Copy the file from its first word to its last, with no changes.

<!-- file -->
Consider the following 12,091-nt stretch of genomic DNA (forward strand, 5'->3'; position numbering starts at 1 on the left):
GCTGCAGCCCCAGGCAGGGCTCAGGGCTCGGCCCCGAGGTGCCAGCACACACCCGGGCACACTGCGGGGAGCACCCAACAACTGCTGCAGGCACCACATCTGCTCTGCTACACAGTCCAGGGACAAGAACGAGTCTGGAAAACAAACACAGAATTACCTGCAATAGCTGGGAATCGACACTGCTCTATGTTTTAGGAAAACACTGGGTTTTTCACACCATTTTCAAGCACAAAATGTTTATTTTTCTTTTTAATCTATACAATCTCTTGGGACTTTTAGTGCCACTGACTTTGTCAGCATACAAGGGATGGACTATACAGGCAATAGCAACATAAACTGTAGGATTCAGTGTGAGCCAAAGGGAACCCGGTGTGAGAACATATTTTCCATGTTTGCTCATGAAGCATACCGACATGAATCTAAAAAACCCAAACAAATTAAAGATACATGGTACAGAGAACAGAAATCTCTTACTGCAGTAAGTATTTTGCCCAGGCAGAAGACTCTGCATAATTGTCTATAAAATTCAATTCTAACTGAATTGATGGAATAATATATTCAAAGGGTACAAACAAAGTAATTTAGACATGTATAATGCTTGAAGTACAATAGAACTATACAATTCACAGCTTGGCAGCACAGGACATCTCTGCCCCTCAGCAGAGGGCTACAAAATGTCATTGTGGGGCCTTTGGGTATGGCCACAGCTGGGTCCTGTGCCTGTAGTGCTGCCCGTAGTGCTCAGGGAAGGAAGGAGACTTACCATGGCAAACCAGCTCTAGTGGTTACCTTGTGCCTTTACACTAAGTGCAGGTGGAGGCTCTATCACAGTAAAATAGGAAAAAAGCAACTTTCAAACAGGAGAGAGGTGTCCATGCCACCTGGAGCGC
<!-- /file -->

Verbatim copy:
Consider the following 12,091-nt stretch of genomic DNA (forward strand, 5'->3'; position numbering starts at 1 on the left):
GCTGCAGCCCCAGGCAGGGCTCAGGGCTCGGCCCCGAGGTGCCAGCACACACCCGGGCACACTGCGGGGAGCACCCAACAACTGCTGCAGGCACCACATCTGCTCTGCTACACAGTCCAGGGACAAGAACGAGTCTGGAAAACAAACACAGAATTACCTGCAATAGCTGGGAATCGACACTGCTCTATGTTTTAGGAAAACACTGGGTTTTTCACACCATTTTCAAGCACAAAATGTTTATTTTTCTTTTTAATCTATACAATCTCTTGGGACTTTTAGTGCCACTGACTTTGTCAGCATACAAGGGATGGACTATACAGGCAATAGCAACATAAACTGTAGGATTCAGTGTGAGCCAAAGGGAACCCGGTGTGAGAACATATTTTCCATGTTTGCTCATGAAGCATACCGACATGAATCTAAAAAACCCAAACAAATTAAAGATACATGGTACAGAGAACAGAAATCTCTTACTGCAGTAAGTATTTTGCCCAGGCAGAAGACTCTGCATAATTGTCTATAAAATTCAATTCTAACTGAATTGATGGAATAATATATTCAAAGGGTACAAACAAAGTAATTTAGACATGTATAATGCTTGAAGTACAATAGAACTATACAATTCACAGCTTGGCAGCACAGGACATCTCTGCCCCTCAGCAGAGGGCTACAAAATGTCATTGTGGGGCCTTTGGGTATGGCCACAGCTGGGTCCTGTGCCTGTAGTGCTGCCCGTAGTGCTCAGGGAAGGAAGGAGACTTACCATGGCAAACCAGCTCTAGTGGTTACCTTGTGCCTTTACACTAAGTGCAGGTGGAGGCTCTATCACAGTAAAATAGGAAAAAAGCAACTTTCAAACAGGAGAGAGGTGTCCATGCCACCTGGAGCGC